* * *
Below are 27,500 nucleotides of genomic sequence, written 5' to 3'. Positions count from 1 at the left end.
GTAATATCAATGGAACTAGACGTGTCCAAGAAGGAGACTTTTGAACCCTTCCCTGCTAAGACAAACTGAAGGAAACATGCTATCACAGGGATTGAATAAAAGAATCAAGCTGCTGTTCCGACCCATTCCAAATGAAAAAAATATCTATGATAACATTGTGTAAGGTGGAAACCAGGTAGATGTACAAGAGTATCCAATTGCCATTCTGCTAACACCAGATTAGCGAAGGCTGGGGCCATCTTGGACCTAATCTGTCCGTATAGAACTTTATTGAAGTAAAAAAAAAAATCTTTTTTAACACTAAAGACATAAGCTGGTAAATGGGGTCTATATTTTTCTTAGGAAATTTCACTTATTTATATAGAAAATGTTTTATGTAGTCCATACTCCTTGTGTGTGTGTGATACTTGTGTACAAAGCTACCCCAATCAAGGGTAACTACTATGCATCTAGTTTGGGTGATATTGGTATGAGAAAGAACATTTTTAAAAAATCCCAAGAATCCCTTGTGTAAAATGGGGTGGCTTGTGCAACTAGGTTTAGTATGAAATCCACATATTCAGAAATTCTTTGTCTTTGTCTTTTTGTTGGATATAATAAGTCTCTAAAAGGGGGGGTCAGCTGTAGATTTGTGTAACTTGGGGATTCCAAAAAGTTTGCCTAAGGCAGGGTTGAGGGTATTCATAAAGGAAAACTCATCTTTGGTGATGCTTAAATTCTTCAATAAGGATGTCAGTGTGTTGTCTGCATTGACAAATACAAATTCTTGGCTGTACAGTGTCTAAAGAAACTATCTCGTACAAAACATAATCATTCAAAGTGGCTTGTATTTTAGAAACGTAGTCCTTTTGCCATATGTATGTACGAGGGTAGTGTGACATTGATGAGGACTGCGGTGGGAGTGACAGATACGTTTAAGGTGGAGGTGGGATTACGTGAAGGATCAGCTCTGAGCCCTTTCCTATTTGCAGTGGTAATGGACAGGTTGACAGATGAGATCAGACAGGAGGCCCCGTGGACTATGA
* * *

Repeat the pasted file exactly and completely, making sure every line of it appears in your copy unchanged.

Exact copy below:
Below are 27,500 nucleotides of genomic sequence, written 5' to 3'. Positions count from 1 at the left end.
GTAATATCAATGGAACTAGACGTGTCCAAGAAGGAGACTTTTGAACCCTTCCCTGCTAAGACAAACTGAAGGAAACATGCTATCACAGGGATTGAATAAAAGAATCAAGCTGCTGTTCCGACCCATTCCAAATGAAAAAAATATCTATGATAACATTGTGTAAGGTGGAAACCAGGTAGATGTACAAGAGTATCCAATTGCCATTCTGCTAACACCAGATTAGCGAAGGCTGGGGCCATCTTGGACCTAATCTGTCCGTATAGAACTTTATTGAAGTAAAAAAAAAAATCTTTTTTAACACTAAAGACATAAGCTGGTAAATGGGGTCTATATTTTTCTTAGGAAATTTCACTTATTTATATAGAAAATGTTTTATGTAGTCCATACTCCTTGTGTGTGTGTGATACTTGTGTACAAAGCTACCCCAATCAAGGGTAACTACTATGCATCTAGTTTGGGTGATATTGGTATGAGAAAGAACATTTTTAAAAAATCCCAAGAATCCCTTGTGTAAAATGGGGTGGCTTGTGCAACTAGGTTTAGTATGAAATCCACATATTCAGAAATTCTTTGTCTTTGTCTTTTTGTTGGATATAATAAGTCTCTAAAAGGGGGGGTCAGCTGTAGATTTGTGTAACTTGGGGATTCCAAAAAGTTTGCCTAAGGCAGGGTTGAGGGTATTCATAAAGGAAAACTCATCTTTGGTGATGCTTAAATTCTTCAATAAGGATGTCAGTGTGTTGTCTGCATTGACAAATACAAATTCTTGGCTGTACAGTGTCTAAAGAAACTATCTCGTACAAAACATAATCATTCAAAGTGGCTTGTATTTTAGAAACGTAGTCCTTTTGCCATATGTATGTACGAGGGTAGTGTGACATTGATGAGGACTGCGGTGGGAGTGACAGATACGTTTAAGGTGGAGGTGGGATTACGTGAAGGATCAGCTCTGAGCCCTTTCCTATTTGCAGTGGTAATGGACAGGTTGACAGATGAGATCAGACAGGAGGCCCCGTGGACTATGA